Believe it or not, parents want video games in schools. In a study that was recently conducted by Wargaming and OnePoll, 54% of surveyed adults said that video games should be taught in school. On top of that, three out of five adult responders believe that gaming should be a part of a school’s core curriculum. Of the two thousand adults that were surveyed for this report, 53% said that video games should be considered an academic extracurricular activity.
And, this study didn’t stop at just basic education. It also provided some interesting insights on the role that gaming should play in higher education. 88% of college students surveyed said that they would be willing to major in video games if it was possible.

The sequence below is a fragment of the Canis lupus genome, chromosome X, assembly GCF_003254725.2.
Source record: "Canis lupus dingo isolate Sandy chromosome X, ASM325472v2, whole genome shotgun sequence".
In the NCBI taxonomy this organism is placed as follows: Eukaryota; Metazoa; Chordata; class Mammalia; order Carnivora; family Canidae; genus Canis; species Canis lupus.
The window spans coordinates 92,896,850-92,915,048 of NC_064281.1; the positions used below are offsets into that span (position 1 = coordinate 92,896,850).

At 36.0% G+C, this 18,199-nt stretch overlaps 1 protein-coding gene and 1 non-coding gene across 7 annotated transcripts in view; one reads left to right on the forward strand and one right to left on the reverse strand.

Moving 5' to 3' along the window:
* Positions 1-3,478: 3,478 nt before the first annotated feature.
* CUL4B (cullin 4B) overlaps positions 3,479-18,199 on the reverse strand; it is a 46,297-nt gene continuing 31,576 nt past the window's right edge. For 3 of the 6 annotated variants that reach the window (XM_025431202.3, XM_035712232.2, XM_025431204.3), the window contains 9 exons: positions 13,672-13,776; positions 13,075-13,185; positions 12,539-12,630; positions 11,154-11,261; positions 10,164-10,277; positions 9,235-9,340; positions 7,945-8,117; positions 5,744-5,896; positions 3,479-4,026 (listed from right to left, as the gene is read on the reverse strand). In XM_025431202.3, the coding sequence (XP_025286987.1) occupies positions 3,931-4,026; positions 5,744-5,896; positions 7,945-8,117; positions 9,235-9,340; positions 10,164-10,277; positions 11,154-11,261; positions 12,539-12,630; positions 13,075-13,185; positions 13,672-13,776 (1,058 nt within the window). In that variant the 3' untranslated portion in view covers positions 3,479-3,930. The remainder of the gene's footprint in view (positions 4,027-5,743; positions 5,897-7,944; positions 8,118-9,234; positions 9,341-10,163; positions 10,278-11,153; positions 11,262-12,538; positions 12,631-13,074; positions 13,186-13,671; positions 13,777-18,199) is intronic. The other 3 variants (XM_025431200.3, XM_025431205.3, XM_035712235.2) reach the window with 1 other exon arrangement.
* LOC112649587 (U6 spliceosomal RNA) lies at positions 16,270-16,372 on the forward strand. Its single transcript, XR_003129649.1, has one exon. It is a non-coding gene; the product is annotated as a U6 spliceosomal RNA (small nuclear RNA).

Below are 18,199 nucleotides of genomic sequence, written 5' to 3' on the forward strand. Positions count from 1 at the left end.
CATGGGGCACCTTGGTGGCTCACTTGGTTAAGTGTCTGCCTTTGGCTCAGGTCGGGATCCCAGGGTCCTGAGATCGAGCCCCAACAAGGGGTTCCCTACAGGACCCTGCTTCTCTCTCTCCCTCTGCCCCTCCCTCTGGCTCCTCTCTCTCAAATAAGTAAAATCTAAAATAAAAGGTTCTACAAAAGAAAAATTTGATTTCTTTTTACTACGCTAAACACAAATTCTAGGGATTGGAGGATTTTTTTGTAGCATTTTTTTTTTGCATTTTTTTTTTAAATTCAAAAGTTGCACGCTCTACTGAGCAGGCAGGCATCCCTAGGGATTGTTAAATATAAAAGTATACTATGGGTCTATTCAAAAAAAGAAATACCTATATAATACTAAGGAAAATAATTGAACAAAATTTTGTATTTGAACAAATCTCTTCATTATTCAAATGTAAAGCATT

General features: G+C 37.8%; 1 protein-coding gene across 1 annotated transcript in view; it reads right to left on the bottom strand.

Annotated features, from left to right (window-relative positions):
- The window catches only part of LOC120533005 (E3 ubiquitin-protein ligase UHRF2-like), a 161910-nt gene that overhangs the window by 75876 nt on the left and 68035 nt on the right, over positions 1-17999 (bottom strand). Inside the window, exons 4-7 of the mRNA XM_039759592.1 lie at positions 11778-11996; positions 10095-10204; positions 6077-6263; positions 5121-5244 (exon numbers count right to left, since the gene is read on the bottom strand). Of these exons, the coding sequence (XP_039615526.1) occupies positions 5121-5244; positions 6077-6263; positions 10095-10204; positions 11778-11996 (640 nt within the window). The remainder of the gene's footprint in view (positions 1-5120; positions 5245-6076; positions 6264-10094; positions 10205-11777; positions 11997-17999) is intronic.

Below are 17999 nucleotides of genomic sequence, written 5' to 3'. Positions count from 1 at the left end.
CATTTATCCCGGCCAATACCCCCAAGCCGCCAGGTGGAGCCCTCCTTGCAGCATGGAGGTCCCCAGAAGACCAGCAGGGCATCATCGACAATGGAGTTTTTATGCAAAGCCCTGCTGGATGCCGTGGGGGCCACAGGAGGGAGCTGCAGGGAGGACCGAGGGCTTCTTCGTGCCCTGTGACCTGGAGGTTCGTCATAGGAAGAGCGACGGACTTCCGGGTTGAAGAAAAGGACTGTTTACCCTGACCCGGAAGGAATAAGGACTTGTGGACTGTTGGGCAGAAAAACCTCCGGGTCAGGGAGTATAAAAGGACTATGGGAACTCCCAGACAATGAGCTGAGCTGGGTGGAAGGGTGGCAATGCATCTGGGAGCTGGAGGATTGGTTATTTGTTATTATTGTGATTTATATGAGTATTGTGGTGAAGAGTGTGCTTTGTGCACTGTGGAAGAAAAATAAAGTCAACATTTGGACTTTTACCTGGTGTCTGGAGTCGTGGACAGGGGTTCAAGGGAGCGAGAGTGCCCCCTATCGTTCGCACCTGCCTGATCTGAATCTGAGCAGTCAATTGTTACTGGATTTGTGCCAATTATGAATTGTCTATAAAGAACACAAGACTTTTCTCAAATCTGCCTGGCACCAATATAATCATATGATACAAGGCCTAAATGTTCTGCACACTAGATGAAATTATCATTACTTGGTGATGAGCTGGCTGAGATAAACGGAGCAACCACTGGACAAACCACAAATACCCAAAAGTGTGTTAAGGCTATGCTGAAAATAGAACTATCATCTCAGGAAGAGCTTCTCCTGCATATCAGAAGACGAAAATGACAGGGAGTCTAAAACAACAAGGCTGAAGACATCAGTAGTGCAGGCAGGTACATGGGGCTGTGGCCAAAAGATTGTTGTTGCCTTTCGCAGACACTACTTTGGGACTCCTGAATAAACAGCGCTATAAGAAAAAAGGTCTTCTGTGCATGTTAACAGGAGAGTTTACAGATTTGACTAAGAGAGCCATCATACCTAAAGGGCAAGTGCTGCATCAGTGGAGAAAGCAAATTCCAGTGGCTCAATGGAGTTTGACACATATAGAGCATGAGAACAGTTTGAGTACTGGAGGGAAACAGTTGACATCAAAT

Overall, the poll showed that gaming still plays a huge role in our day-to-day lives. 85% of responders said that they play video games regularly. And, 42% said that they play video games every single day!
“Just like in math, social studies, and reading classes, there’s a lot that can be learned from gaming,” said the publishing director of Wargaming. “Giving kids a place to develop real-life skills in video games is something that can give them a bright future that is as fun as it is lucrative.”
The Profit‘s Take:
This is the first time I’ve heard such clear enthusiasm for gaming being taught at earlier ages. Acceptance of gaming from parents could signify a big moment for our industry. The 88% mark was surprising. That’s a lot of kids who would major in gaming. Still, this supports my thesis that gaming will become the biggest industry on the planet, so we’ll NEED 88% of kids to major in gaming from a pure manpower perspective. I believe that there is still a misunderstanding about the possible careers in and around gaming from both parents and students. A lot of kids probably see it as, “I get to play video games for a living.” We need to help them understand ALL the possible career opportunities that exist within the gaming space beyond just playing or making games.